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Tuesday, September 13, 2016

Odras

ODRAS

  1. Odras, úais ind ingen,
    fris' indlem laíd lúaidme,
    Odornatan airme
    meic Laidne meic Lúaidre.
  2. Ban-briugaid ba brígach
    in gnímach glan gúasach,
    céile cáem co cruthacht
    do Buchatt balcc búasach.
  3. Bóaire cáid Cormaic
    co roblait in Buchatt,
    dúiscid búar co m-blaitne
    cach maitne for muchacht.
  4. Fechtus luid dia ésse
    a ben glésse gasta,
    Odras rúad co romét,
    do chomét búar m-blasta.
  5. Moch dia m-boí 'na codlud
    Odras groc-dub gnóach,
    dosrocht ben in Dagda,
    ba samla día sóach.
  6. Tuc léi tarb in tnúthach,
    in rígan garb gnáthach,
    baí i Líathmuine láthach,
    in fíachaire fáthach.
  7. Dairis boin in búaball,
    tarb túamann 'nar taídenn,
    ó Themraig tric táraill
    co Slemnaib Fraích Oírenn.
  8. Slemon ainm in tairb-sin,
    dremon in dóel donn-sin:
    a ainm, mer cen mebsain,
    'sed rolen in fonn-sin.
  9. Luid co Crúachain cróda
    iarsind úath-blaid ágda
    in Mórrígan mórda,
    ba slóg-dírmach sámda.
  10. Luid Odras 'na h-iarn-gait,
    iarmairt nárbu ada,
    's a gilla dúr dorthain,
    torchair i Cúil Chada.
  11. Cada ainm a gilla
    rofinna mór fíche:
    ruc Odras, úair áithe,
    for lurg a búair bíthe.
  12. Iarsin, d' éis a gilla,
    luid in ben gléis glanda
    co Síd Crúachan cumma,
    co fríth úath-blad alla.
  13. Roléic cotlud chuicce
    in groc-dub cen glicce
    i nDaire úar Fhálgud
    dia fúair sárgud sicce.
  14. Dosruacht ina tathum,
    trúag tachur for tulaig,
    in Mórrígan úathmar
    a h-úaim Chrúachan cubaid.
  15. Rochan fuirre ind agda
    tria luinde cen logda
    cach bricht dían, ba dalbda,
    fri Slíab mBadbgna m-brogda.
  16. Legais in ben brígach
    fri Segais, sreb súanach,
    mar cach linn cen líg-blad:
    nísbaí brígrad búadach.
  17. Don tshruthán fháen fhoglas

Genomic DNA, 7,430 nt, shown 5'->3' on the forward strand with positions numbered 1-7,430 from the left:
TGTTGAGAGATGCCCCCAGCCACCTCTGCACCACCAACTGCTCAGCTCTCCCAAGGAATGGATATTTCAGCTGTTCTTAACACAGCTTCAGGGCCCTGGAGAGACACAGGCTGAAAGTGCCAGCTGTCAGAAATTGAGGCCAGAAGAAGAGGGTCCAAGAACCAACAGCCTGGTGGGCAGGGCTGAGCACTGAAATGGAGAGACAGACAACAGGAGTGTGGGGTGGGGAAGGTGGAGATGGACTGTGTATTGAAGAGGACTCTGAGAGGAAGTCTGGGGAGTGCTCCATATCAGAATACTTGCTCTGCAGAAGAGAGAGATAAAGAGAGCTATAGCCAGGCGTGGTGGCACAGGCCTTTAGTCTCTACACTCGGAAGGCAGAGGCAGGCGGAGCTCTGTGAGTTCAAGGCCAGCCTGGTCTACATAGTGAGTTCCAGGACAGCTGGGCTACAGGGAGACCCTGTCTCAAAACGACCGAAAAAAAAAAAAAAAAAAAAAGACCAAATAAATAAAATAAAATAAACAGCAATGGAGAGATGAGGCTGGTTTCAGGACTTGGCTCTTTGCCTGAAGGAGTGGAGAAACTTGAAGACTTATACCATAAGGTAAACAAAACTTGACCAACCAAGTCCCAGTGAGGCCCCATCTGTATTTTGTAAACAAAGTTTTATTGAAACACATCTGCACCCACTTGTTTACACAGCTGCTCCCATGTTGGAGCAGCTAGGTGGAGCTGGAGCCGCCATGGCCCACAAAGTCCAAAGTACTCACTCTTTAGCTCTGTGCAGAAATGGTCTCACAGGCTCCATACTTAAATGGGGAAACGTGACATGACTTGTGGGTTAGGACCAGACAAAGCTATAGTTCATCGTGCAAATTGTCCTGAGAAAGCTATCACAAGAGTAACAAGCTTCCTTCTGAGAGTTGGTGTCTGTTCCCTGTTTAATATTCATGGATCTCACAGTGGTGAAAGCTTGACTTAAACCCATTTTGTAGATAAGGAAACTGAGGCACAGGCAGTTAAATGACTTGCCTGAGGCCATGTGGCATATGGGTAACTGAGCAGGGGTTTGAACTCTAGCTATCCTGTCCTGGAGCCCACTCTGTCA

is ainm sáer co soblas,
    luid ón mnaí thrúaig thadaill
    cosin abainn Odras. O.
- Metrical Dindshenchas, E., Gwyn, 1906

ODRAS
  1. Odras, noble the woman,
    about whom we make this poem,
    daughter of famed Odornatan
    son of Laidne son of Lúaidre.
  2. A wealthy woman and powerful
    the active, pure, danger-loving,
    beloved and fair wife
    of stout cattle-lord Buchatt.
  3. Stock-master to noble Cormaic
    was the strong Buchatt,
    he awakens the mighty herds
    each morning early.
  4. One day went journeying out
    his bright, alert wife,
    Odras fierce and proud,
    to guard the fair cattle.
  5. Early in the day slept
    Odras, dark-wrinkled, beautiful,
    [then] the wife of the Dagda came,
    a phantom the shape-shifting Goddess.
  6. She took with her a furious bull,
    the well-known harsh queen,
    from Líathmuine of mighty deeds,
    the wise raven-prophesier.
  7. The bull covered a cow,
    a bull of grave-mounds and hosts,
    traveled swiftly from Tara
    to Oírenn's smooth moorland.
  8. Slemon was the name on the bull,
    furious the swarthy black one:
    his name, spirited without defeat,
    remained with that territory.
  9. To bloody Crúachan she went
    thereafter the great phantom, warlike,
    the mighty Mórrígan,
    whose ease was a host of troops.
  10. Odras came to thieve with iron,
     not a justified consequence,
    with her solid, unlucky servant,
    who accidently fell at Cúil Chada.
  11. Cada was her servant's name
    he knew great fights:
    Odras brought him, a swift hour,
    in pursuit of her taken cows.
  12. Thus, after her servant's death,
    came the bright, pure woman
    to Síd Crúachan's form,
    in wilderness a great phantom hall.
  13. She allows sleep to take her
    the dark-wrinkled one without wisdom
    at unfriendly Daire Fhálgud
    there she is overtaken by cold dishonouring
  14. Came upon her sleeping,
    returning on the hill,
    the terrifying Mórrígan,
    suitably her cave is Crúachan.
  15. Chants over her the possessor of the cows
    with vehemence unabating
    each swift spell, it was sorcery,
    towards mighty Slíab Badbgna.
  16. Dissolves the vigorous woman
    against Segais, a sleepy stream,
    like every pool without famed-stone:
    she had no victorious powers.
  17. There a prone greenish stream
    is named, noble and sweet-tasting,
    this wretched woman becomes
    the little river Odras there.
not the river Odras
I'll add as a note here that the word 'úath' is used a lot in this to describe the Morrigan and Cruachan in different ways - its one of those fun words that has a lot of meanings from horrible, terrible, fear, specter, monster, phantom, hawthorn tree, cold, few, earth/clay...it's even the name of a type of story. I made a choice to stick with phantom pretty much throughout to give a sense of consistency equivalent to the repetition of the word in the Irish because I think to use different meanings would lose that feeling. However one should keep in mind that where you see phantom its a more layered nuance than just the English phantom and does have the overtones of frightening, etc.,

1 comment:

  1. Also, the place where Cada fell, Cúil Chada, is "Cada's Corner" or "Cada's Recess".

    ReplyDelete